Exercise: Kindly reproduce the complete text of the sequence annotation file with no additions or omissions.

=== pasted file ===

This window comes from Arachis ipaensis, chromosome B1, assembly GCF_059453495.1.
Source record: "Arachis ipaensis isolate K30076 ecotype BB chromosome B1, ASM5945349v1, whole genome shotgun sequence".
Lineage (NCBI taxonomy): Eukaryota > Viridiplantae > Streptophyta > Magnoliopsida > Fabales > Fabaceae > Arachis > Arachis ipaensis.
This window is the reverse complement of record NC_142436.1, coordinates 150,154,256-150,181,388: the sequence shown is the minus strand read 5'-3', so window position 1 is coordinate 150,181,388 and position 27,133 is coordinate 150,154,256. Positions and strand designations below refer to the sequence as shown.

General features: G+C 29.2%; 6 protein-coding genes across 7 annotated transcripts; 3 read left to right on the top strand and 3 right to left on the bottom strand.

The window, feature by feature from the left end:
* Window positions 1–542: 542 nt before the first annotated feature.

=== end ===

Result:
This window comes from Arachis ipaensis, chromosome B1, assembly GCF_059453495.1.
Source record: "Arachis ipaensis isolate K30076 ecotype BB chromosome B1, ASM5945349v1, whole genome shotgun sequence".
Lineage (NCBI taxonomy): Eukaryota > Viridiplantae > Streptophyta > Magnoliopsida > Fabales > Fabaceae > Arachis > Arachis ipaensis.
This window is the reverse complement of record NC_142436.1, coordinates 150,154,256-150,181,388: the sequence shown is the minus strand read 5'-3', so window position 1 is coordinate 150,181,388 and position 27,133 is coordinate 150,154,256. Positions and strand designations below refer to the sequence as shown.

General features: G+C 29.2%; 6 protein-coding genes across 7 annotated transcripts; 3 read left to right on the top strand and 3 right to left on the bottom strand.

The window, feature by feature from the left end:
* Window positions 1–542: 542 nt before the first annotated feature.